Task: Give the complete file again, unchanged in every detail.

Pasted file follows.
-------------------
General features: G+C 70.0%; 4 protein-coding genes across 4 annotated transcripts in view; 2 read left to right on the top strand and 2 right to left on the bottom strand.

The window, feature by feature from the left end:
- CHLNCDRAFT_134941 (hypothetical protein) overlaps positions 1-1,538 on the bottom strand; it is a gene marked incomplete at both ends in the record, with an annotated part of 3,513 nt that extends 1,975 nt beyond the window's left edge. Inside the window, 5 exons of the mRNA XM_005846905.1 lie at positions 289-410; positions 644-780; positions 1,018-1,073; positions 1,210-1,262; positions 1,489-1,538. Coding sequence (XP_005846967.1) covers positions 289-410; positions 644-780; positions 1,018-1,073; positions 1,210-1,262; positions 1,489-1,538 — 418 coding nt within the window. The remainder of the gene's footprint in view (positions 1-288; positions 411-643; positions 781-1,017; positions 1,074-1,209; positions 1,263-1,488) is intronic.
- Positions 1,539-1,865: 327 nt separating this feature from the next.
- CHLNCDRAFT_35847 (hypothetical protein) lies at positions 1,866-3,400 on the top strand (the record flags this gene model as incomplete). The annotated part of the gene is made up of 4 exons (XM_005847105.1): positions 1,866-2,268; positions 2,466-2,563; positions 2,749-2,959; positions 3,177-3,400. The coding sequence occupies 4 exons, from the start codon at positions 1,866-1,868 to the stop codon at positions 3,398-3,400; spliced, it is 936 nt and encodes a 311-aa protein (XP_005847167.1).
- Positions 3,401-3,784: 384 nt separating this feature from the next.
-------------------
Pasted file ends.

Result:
General features: G+C 70.0%; 4 protein-coding genes across 4 annotated transcripts in view; 2 read left to right on the top strand and 2 right to left on the bottom strand.

The window, feature by feature from the left end:
- CHLNCDRAFT_134941 (hypothetical protein) overlaps positions 1-1,538 on the bottom strand; it is a gene marked incomplete at both ends in the record, with an annotated part of 3,513 nt that extends 1,975 nt beyond the window's left edge. Inside the window, 5 exons of the mRNA XM_005846905.1 lie at positions 289-410; positions 644-780; positions 1,018-1,073; positions 1,210-1,262; positions 1,489-1,538. Coding sequence (XP_005846967.1) covers positions 289-410; positions 644-780; positions 1,018-1,073; positions 1,210-1,262; positions 1,489-1,538 — 418 coding nt within the window. The remainder of the gene's footprint in view (positions 1-288; positions 411-643; positions 781-1,017; positions 1,074-1,209; positions 1,263-1,488) is intronic.
- Positions 1,539-1,865: 327 nt separating this feature from the next.
- CHLNCDRAFT_35847 (hypothetical protein) lies at positions 1,866-3,400 on the top strand (the record flags this gene model as incomplete). The annotated part of the gene is made up of 4 exons (XM_005847105.1): positions 1,866-2,268; positions 2,466-2,563; positions 2,749-2,959; positions 3,177-3,400. The coding sequence occupies 4 exons, from the start codon at positions 1,866-1,868 to the stop codon at positions 3,398-3,400; spliced, it is 936 nt and encodes a 311-aa protein (XP_005847167.1).
- Positions 3,401-3,784: 384 nt separating this feature from the next.